LOGINPROPERTY – Getting to know your SQL Logins even more

2014-04-07 - DMVs & CVs, General, Security, Security


Yesterday we discovered the sys.sql_logins catalog view and saw that it returns additional information on SQL Logins that is not included in the sys.server_principals catalog view.
However, there is more information on SQL Logins available than that catalog view reveals. To get to that additional information, you can use the LOGINPROPERTY catalog function.


For today's examples, we are going to use the same login we created yesterday:

[sql] CREATE LOGIN ASqlLogin WITH PASSWORD='********';

The LOGINPROPERTY catalog function takes two parameters. The first one, login_name is the name of the SQL Login you want to check the properties on. The second one is the property_name and it specifies which property you are after.

Let us look at an example:

[sql] SELECT LOGINPROPERTY('ASqlLogin','BadPasswordCount') AS BadPasswordCount,
LOGINPROPERTY('ASqlLogin','IsLocked') AS IsLocked;

Those two properties let us know how many login attempts for this SQL Login have been recorded and if the account has been locked because of it. An example output is shown below:


There are in total thirteen properties that you can check with this catalog function. To make using that function a little easier, I created a table valued function that returns all properties for a given SQL Login name:

[sql] IF OBJECT_ID('dbo.login_properties') IS NOT NULL DROP FUNCTION dbo.login_properties;
CREATE FUNCTION dbo.login_properties(@login_name NVARCHAR(MAX))
LOGINPROPERTY(@login_name,'BadPasswordCount') AS [BadPasswordCount],
LOGINPROPERTY(@login_name,'BadPasswordTime') AS [BadPasswordTime],
LOGINPROPERTY(@login_name,'DaysUntilExpiration') AS [DaysUntilExpiration],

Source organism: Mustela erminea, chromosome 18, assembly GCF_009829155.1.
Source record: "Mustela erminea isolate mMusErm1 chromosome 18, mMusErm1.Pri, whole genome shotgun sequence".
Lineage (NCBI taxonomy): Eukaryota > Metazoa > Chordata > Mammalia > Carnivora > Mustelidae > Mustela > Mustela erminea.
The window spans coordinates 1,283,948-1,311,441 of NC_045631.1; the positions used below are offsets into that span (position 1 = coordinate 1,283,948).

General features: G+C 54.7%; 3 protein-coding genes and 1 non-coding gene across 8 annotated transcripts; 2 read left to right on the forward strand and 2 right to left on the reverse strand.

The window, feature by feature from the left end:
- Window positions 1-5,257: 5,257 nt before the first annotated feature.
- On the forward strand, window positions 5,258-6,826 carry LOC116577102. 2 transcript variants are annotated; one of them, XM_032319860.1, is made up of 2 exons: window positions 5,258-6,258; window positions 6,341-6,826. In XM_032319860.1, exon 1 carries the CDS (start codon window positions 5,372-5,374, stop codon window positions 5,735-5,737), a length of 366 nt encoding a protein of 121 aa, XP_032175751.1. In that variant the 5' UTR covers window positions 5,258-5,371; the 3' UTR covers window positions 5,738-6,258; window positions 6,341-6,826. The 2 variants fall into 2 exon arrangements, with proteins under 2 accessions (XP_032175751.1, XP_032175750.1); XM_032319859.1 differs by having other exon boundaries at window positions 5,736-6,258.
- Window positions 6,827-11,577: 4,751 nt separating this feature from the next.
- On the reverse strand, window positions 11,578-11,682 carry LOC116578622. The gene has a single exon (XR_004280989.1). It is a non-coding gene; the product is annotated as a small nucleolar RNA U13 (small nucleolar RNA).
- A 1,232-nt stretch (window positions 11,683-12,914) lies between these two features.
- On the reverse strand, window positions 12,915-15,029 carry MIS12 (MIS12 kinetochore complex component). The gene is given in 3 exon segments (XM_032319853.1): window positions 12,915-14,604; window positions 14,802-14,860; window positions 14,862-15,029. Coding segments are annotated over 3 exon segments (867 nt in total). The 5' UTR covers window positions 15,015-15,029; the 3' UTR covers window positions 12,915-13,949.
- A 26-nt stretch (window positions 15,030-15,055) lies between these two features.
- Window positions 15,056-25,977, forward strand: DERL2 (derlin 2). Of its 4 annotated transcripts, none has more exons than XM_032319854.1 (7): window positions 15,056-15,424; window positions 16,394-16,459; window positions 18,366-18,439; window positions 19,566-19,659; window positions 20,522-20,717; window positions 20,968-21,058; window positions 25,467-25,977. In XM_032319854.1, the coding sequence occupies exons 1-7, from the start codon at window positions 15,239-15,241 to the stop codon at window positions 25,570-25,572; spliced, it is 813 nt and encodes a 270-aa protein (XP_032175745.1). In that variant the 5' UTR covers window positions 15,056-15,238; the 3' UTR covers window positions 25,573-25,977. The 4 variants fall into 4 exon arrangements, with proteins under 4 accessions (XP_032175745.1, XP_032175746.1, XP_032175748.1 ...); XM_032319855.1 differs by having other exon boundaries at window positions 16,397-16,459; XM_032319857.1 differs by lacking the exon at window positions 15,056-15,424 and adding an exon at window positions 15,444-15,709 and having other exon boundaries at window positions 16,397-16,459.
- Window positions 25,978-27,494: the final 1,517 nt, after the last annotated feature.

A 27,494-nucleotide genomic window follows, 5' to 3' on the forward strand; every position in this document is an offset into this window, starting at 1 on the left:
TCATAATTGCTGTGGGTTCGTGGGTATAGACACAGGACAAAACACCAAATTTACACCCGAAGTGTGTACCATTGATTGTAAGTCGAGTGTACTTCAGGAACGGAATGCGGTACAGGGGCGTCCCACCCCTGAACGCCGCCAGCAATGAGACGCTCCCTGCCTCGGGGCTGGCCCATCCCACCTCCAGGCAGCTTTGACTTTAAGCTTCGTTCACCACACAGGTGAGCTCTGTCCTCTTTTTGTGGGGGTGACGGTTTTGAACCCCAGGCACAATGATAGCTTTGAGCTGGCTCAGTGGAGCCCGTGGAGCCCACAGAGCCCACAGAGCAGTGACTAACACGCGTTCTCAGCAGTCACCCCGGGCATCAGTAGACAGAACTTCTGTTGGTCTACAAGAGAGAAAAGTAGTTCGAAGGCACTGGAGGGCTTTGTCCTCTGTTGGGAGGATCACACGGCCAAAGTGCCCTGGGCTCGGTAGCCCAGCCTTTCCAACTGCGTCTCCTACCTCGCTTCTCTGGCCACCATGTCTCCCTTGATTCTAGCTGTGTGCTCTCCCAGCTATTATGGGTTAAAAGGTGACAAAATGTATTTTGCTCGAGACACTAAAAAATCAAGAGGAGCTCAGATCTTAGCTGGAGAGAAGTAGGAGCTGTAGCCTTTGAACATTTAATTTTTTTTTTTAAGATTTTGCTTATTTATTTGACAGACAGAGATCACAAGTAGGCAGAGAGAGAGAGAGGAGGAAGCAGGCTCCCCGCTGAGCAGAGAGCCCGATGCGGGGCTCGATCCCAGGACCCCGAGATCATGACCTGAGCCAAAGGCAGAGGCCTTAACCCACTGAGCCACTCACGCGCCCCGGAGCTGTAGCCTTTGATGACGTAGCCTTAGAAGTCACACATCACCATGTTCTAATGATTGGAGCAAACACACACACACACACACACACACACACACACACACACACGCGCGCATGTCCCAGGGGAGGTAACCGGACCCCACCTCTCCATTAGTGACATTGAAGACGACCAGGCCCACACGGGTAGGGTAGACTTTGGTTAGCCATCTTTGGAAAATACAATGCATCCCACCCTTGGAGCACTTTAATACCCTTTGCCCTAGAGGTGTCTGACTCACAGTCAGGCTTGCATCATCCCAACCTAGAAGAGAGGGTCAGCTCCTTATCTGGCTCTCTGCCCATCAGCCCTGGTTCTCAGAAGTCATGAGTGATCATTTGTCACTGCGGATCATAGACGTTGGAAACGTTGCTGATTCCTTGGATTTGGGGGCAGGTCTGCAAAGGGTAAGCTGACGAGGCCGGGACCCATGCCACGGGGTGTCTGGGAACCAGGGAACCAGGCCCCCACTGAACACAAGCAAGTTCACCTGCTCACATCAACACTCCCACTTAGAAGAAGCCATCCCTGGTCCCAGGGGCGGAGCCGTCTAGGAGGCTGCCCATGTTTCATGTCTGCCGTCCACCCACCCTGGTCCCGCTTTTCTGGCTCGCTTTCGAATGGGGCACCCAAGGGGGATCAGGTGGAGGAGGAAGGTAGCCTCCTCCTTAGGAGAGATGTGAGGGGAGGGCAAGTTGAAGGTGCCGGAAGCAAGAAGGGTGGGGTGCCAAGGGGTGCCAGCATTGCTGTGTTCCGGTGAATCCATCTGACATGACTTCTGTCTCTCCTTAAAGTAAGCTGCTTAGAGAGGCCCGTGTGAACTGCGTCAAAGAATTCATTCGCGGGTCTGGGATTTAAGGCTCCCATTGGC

LOGINPROPERTY(@login_name,'DefaultDatabase') AS [DefaultDatabase],
LOGINPROPERTY(@login_name,'DefaultLanguage') AS [DefaultLanguage],
LOGINPROPERTY(@login_name,'HistoryLength') AS [HistoryLength],
LOGINPROPERTY(@login_name,'IsExpired') AS [IsExpired],
LOGINPROPERTY(@login_name,'IsLocked') AS [IsLocked],
LOGINPROPERTY(@login_name,'IsMustChange') AS [IsMustChange],
LOGINPROPERTY(@login_name,'LockoutTime') AS [LockoutTime],
LOGINPROPERTY(@login_name,'PasswordHash') AS [PasswordHash],
LOGINPROPERTY(@login_name,'PasswordLastSetTime') AS [PasswordLastSetTime],
LOGINPROPERTY(@login_name,'PasswordHashAlgorithm') AS [PasswordHashAlgorithm];

I usually place that function in the master database as the logins are stored there too, but it works in other databases too. An explanation for each of the properties you can find in BOL.

You can use the dbo.login_properties function for example by cross applying it to the sys.sql_logins catalog view like this:

[sql] SELECT SL.name,LP.*
FROM sys.sql_logins AS SL
CROSS APPLY dbo.login_properties(SL.name) AS LP;


The sys.sql_logins catalog view does not return all authentication related properties for a SQL Login. The LOGINPROPERTY catalog function closes that gap by providing an additional twelve properties. This article introduced the dbo.login_properties table valued function that returns all LOGINPROPERTY values for a given SQL Login.

Categories: DMVs & CVs, General, Security, Security
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One Response to LOGINPROPERTY – Getting to know your SQL Logins even more

  1. Pingback: How to Re-Create a Login with only a Hashed Password - sqlity.net

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